Leading Without a Common Why

You've heard it for years--a clear, compelling, and shared purpose is the driving force for building and sustaining a high-performing organization. It provides the "why" that serves as the North Star guiding every action and pulling people toward success.

You can't argue with the successes trotted out in the leadership literature. Google wants to organize the world's information without doing evil. Apple contributes to the world by making tools that advance humankind. Southwest Airlines connects people to what's important in their lives through friendly, reliable, low-cost travel. Walmart helps people save money so that they can live better.

The implication is that organizational nirvana awaits those who have the vision to see beyond profit and the courage to surround themselves with true believers. The leader's job is to instill and reinforce commitment to the mission, vision, values, and purpose.


Our garage door opener broke a few months ago, and we chose a company with a great long-term reputation to do the repair. You could easily see from their website that these folks were passionate about garage doors, integrity, and service.

During my conversation with the service technician, I learned that garage doors were not part of his long-term future. He took the job because he needed steady hours to support his family while his spouse completed her college degree. At some point, he intended to complete his education.

Make no mistake - the technician did a great job and embodied the company values of service and integrity. He went above and beyond expectations to help me program the new openers to my automobiles. He just didn't share his company's passion for garage doors.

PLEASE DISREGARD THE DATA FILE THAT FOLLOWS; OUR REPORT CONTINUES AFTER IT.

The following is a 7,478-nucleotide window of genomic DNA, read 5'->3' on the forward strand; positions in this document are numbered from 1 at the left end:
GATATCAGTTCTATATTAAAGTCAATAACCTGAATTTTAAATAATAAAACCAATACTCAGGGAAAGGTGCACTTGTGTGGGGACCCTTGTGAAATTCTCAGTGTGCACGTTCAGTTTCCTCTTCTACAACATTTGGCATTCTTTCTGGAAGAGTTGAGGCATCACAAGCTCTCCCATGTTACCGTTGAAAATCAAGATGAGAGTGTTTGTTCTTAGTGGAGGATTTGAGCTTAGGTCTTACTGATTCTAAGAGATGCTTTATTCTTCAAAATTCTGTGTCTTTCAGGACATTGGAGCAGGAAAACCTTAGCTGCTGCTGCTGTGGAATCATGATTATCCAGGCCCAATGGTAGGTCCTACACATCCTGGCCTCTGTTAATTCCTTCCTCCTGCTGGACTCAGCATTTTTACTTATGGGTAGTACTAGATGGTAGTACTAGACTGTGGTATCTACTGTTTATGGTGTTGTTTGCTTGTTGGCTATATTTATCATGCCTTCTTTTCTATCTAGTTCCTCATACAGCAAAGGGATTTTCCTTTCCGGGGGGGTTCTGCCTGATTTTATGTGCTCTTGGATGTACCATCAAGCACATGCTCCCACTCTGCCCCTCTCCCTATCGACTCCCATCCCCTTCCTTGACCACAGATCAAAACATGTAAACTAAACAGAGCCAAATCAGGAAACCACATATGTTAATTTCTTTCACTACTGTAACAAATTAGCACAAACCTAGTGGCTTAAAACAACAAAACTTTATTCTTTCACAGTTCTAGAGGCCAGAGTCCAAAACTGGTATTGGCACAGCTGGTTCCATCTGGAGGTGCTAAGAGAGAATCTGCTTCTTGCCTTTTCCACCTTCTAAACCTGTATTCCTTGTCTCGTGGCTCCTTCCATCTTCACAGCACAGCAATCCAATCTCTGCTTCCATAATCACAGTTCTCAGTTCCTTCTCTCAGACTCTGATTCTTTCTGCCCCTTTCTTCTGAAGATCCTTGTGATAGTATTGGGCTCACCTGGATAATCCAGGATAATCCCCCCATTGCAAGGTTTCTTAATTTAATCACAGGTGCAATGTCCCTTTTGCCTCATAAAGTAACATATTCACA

There is a seldom acknowledged reality about the importance of buy-in to your purpose: People do things for their reasons not yours.

It is great if everyone working with you believes in the cause in which you believe, and you should absolutely hire people who fit that profile if you can.

There is a good chance, however, that some of the people on your team aren't really motivated by your organization's "why." They are there for the benefits, the hours, the pay, or the flexibility. Others choose to work for you because the job is close to home, accessible by public transit, or is a desirable temporary stop on a longer journey.


People who are not true believers in your purpose can still be valuable team members if you use the following strategies to engage them.

Understand and acknowledge their Why: A clear purpose is a powerful motivator even if it isn't the same as yours. Show interest in the hopes and aspirations of those you lead. Stay on the lookout for developmental opportunities to help them grow and achieve their goal. Be honest about what you can and can't do to help them succeed. Most important, don't make others feel like second class citizens simply because they don't share your or the company's purpose.

Ensure they understand the organization's Why: Team members must still know and perform to help the organization achieve its purpose even if they don't completely share it. Continue to educate and reinforce your vision, values, and purpose. Show individuals how they contribute, and make them feel a part of the team. Create an environment that allows them to do their best work. Just don't be disappointed if they don't sign up for the free company tattoo at this year's holiday party.

Ensure alignment on the How: Training on how to do the job is a given, right? The "how" in this case deals with the organization's values regarding treatment of colleagues, customers, and company resources. Alignment on how the organization operates is more crucial than a common sense of purpose in creating a culture of trust, accountability, and excellence.

The philosopher Nietzsche said, "He who has a why can endure any how." There is no doubt that a compelling common purpose is a valuable tool in building a high-performing organization. If you have that level of buy-in, don't squander it. If you don't, there are other ways to succeed.

Randy Pennington is an award-winning author, speaker, and leading authority on helping organizations achieve positive results in a world of accelerating change. To bring Randy to your organization or event, visit www.penningtongroup.com , email info@penningtongroup.com, or call 972.980.9857